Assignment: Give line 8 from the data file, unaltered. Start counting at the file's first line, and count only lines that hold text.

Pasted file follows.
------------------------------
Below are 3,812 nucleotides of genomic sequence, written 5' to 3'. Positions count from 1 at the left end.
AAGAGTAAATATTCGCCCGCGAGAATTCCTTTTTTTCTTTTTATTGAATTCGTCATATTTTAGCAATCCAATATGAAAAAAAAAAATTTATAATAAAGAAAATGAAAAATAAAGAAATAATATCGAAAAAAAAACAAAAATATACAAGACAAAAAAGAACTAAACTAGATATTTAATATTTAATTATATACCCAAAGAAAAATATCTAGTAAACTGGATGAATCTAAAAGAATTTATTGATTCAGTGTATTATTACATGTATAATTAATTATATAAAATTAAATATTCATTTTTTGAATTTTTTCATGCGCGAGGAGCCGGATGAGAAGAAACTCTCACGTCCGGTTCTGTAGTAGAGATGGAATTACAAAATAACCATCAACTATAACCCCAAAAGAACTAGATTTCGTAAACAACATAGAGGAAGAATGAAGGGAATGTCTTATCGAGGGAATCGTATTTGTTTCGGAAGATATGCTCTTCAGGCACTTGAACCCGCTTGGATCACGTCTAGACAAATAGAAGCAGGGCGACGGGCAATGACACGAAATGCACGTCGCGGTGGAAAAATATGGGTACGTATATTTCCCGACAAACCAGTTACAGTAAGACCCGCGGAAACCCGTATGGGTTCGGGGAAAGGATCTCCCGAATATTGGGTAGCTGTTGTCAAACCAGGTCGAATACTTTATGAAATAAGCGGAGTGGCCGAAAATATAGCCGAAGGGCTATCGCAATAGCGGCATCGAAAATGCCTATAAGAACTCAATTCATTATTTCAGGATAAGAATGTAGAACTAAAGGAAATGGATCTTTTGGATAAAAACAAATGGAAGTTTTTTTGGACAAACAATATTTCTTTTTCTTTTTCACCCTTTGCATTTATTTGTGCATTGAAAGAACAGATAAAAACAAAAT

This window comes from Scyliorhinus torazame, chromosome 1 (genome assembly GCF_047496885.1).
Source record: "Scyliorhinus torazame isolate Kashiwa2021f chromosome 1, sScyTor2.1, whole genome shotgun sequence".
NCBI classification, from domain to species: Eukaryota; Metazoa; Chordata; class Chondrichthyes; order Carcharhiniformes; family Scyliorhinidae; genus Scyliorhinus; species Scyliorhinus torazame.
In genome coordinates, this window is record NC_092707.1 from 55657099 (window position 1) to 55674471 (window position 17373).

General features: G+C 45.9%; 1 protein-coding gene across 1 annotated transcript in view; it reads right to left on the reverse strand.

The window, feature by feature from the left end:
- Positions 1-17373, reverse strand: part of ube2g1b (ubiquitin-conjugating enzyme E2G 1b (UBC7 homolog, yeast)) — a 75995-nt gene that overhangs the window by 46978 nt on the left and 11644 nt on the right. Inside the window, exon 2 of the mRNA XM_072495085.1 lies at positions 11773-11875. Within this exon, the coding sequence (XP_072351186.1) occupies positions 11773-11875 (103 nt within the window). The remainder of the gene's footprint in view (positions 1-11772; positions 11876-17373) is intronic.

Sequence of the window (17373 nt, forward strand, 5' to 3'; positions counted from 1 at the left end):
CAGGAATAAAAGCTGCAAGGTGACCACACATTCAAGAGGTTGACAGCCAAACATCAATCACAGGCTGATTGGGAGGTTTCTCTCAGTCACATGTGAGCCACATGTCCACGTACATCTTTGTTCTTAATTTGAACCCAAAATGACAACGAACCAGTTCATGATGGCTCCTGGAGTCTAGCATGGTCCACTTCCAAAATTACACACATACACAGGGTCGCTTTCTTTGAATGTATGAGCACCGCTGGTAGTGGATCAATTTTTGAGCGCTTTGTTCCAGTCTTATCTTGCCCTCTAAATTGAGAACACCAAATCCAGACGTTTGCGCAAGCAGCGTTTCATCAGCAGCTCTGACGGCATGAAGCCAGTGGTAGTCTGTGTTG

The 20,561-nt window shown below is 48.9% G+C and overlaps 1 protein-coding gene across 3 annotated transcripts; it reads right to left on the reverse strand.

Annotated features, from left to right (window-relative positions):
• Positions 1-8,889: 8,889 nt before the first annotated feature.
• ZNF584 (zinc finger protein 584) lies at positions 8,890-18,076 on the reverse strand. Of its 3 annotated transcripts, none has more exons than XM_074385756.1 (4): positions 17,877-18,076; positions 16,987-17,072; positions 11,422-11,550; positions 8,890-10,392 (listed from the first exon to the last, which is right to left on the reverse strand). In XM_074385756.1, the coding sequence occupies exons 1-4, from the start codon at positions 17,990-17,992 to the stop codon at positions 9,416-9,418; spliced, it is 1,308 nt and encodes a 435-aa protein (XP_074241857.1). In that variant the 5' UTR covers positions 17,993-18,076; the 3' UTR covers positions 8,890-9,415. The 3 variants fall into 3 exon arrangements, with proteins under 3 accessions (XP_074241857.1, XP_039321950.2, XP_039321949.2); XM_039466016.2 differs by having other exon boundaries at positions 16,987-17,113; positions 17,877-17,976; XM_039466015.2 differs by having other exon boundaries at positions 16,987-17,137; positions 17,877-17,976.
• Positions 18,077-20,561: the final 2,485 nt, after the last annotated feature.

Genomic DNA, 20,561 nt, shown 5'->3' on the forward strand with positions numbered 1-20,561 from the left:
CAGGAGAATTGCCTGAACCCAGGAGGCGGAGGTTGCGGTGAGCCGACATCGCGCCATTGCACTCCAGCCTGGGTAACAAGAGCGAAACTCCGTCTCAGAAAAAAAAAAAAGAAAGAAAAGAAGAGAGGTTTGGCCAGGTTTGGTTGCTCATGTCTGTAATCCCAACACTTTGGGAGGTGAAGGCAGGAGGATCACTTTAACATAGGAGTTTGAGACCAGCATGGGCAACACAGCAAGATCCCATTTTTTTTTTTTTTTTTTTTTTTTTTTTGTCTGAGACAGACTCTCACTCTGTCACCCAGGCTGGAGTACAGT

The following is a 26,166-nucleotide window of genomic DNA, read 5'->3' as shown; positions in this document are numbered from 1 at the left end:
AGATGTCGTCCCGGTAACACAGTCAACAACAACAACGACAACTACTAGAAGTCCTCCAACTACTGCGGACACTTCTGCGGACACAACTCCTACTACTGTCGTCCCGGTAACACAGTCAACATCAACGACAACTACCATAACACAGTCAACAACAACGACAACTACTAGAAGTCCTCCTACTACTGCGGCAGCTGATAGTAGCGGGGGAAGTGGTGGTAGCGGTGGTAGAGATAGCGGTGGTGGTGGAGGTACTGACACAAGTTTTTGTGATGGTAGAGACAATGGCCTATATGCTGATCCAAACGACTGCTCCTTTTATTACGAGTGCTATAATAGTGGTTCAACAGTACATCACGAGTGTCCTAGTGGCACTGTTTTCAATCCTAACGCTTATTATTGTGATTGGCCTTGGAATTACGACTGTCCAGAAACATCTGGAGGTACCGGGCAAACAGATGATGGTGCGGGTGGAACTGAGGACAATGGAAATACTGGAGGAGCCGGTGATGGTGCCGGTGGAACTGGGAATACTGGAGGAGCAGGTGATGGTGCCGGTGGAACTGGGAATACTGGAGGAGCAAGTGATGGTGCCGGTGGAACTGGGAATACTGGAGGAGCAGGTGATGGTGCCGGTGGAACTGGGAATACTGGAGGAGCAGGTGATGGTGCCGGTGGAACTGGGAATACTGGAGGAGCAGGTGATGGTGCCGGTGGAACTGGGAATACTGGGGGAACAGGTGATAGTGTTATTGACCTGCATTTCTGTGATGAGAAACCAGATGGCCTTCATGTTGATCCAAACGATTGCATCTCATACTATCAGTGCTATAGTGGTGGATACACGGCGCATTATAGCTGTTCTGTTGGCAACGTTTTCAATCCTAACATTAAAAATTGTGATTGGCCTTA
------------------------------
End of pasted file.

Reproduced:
The window, feature by feature from the left end: